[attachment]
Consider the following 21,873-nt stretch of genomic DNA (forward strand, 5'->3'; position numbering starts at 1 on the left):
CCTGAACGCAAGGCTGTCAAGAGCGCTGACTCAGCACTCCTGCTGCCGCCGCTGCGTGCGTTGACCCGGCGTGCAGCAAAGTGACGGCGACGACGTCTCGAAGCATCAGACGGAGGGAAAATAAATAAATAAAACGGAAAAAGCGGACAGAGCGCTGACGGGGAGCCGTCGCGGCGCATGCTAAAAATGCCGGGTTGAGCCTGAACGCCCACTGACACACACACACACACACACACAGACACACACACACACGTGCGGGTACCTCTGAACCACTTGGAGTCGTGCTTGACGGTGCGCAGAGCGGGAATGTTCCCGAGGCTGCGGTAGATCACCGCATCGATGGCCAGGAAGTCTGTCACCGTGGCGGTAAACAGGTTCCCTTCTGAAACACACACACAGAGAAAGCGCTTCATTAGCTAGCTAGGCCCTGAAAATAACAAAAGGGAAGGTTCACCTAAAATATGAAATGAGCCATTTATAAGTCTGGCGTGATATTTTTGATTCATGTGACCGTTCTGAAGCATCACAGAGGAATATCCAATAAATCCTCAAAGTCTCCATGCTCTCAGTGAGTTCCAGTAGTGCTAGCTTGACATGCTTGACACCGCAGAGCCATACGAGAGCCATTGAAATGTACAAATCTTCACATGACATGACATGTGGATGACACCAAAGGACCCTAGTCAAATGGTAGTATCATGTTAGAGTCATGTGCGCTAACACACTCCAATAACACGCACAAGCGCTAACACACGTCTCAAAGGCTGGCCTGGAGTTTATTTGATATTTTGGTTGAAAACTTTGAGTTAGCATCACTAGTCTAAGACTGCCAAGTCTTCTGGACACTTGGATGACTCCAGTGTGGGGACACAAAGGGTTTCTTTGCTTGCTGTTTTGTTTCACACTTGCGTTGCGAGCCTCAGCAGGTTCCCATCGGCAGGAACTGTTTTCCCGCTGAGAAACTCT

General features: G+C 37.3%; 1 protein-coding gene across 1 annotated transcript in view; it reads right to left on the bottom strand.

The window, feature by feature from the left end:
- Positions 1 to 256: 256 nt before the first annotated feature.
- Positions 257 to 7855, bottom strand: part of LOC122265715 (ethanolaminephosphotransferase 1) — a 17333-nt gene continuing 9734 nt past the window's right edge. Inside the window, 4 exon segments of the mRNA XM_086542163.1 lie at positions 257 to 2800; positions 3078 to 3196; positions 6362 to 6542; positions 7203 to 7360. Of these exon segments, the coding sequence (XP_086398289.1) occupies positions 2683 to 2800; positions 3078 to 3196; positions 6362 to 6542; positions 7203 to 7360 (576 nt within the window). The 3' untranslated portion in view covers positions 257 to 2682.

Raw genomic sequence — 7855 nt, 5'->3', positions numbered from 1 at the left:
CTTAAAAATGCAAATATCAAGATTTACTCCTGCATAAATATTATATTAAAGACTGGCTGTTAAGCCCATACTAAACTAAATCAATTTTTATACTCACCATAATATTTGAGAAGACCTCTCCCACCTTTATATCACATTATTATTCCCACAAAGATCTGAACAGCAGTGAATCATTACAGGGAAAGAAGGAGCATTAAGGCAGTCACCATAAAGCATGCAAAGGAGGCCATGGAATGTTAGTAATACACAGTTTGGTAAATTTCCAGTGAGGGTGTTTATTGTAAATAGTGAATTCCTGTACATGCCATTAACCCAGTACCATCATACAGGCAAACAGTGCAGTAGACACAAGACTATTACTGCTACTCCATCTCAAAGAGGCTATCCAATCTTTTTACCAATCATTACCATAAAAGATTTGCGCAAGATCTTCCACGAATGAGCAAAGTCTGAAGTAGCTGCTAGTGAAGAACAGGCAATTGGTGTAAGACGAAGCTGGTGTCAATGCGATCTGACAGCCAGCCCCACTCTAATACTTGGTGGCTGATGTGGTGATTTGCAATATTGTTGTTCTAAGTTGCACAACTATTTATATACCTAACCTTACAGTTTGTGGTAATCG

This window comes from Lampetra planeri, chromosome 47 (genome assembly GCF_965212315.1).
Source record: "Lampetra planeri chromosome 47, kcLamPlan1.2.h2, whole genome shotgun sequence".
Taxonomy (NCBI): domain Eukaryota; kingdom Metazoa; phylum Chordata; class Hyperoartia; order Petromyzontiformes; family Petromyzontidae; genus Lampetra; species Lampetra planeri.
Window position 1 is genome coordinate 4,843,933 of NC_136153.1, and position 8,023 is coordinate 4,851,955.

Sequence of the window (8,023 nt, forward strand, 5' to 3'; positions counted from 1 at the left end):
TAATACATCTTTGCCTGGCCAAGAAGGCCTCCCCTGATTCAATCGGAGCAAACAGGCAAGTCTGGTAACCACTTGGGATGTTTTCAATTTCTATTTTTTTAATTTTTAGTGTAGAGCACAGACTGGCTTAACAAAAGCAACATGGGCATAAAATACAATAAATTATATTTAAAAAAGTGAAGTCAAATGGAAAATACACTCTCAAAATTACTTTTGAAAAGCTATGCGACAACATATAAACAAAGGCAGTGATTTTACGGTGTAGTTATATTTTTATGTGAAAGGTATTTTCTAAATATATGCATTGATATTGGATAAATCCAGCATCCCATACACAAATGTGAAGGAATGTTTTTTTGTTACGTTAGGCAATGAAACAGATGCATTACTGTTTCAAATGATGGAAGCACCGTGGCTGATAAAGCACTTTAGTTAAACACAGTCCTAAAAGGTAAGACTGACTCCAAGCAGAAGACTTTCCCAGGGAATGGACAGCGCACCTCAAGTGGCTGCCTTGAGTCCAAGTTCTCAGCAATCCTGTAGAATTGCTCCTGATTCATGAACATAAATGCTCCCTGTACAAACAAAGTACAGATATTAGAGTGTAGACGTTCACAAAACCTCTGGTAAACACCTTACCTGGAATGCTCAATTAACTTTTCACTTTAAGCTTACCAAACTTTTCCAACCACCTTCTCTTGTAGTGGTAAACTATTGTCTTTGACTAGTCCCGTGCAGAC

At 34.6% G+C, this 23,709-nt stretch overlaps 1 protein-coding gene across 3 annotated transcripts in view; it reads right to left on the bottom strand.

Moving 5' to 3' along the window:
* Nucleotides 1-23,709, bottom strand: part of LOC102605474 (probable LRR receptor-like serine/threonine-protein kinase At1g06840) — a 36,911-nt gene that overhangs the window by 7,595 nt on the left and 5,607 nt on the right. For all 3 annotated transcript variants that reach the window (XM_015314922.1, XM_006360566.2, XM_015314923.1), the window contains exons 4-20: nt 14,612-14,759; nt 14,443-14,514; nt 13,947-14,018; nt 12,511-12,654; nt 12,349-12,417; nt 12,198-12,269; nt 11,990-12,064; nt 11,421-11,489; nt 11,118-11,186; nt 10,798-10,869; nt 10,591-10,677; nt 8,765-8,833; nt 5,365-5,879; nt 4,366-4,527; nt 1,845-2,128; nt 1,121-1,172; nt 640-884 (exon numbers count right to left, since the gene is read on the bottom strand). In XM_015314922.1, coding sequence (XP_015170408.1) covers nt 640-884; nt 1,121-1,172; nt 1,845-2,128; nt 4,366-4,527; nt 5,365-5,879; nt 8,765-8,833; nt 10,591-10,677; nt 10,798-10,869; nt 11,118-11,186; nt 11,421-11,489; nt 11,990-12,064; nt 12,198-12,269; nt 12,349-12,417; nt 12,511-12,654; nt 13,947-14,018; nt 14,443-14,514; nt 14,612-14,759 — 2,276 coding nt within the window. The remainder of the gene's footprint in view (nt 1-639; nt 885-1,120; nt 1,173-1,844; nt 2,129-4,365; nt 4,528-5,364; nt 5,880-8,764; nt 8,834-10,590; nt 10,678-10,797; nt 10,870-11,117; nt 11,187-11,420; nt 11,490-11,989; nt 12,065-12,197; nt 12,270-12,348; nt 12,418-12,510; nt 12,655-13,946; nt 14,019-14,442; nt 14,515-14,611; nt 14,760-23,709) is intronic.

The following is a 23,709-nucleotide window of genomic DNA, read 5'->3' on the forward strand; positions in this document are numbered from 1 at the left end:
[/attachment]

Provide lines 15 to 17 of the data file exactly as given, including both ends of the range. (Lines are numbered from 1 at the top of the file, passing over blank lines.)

At 34.6% G+C, this 23,709-nt stretch overlaps 1 protein-coding gene across 3 annotated transcripts in view; it reads right to left on the bottom strand.

Moving 5' to 3' along the window:
* Nucleotides 1-23,709, bottom strand: part of LOC102605474 (probable LRR receptor-like serine/threonine-protein kinase At1g06840) — a 36,911-nt gene that overhangs the window by 7,595 nt on the left and 5,607 nt on the right. For all 3 annotated transcript variants that reach the window (XM_015314922.1, XM_006360566.2, XM_015314923.1), the window contains exons 4-20: nt 14,612-14,759; nt 14,443-14,514; nt 13,947-14,018; nt 12,511-12,654; nt 12,349-12,417; nt 12,198-12,269; nt 11,990-12,064; nt 11,421-11,489; nt 11,118-11,186; nt 10,798-10,869; nt 10,591-10,677; nt 8,765-8,833; nt 5,365-5,879; nt 4,366-4,527; nt 1,845-2,128; nt 1,121-1,172; nt 640-884 (exon numbers count right to left, since the gene is read on the bottom strand). In XM_015314922.1, coding sequence (XP_015170408.1) covers nt 640-884; nt 1,121-1,172; nt 1,845-2,128; nt 4,366-4,527; nt 5,365-5,879; nt 8,765-8,833; nt 10,591-10,677; nt 10,798-10,869; nt 11,118-11,186; nt 11,421-11,489; nt 11,990-12,064; nt 12,198-12,269; nt 12,349-12,417; nt 12,511-12,654; nt 13,947-14,018; nt 14,443-14,514; nt 14,612-14,759 — 2,276 coding nt within the window. The remainder of the gene's footprint in view (nt 1-639; nt 885-1,120; nt 1,173-1,844; nt 2,129-4,365; nt 4,528-5,364; nt 5,880-8,764; nt 8,834-10,590; nt 10,678-10,797; nt 10,870-11,117; nt 11,187-11,420; nt 11,490-11,989; nt 12,065-12,197; nt 12,270-12,348; nt 12,418-12,510; nt 12,655-13,946; nt 14,019-14,442; nt 14,515-14,611; nt 14,760-23,709) is intronic.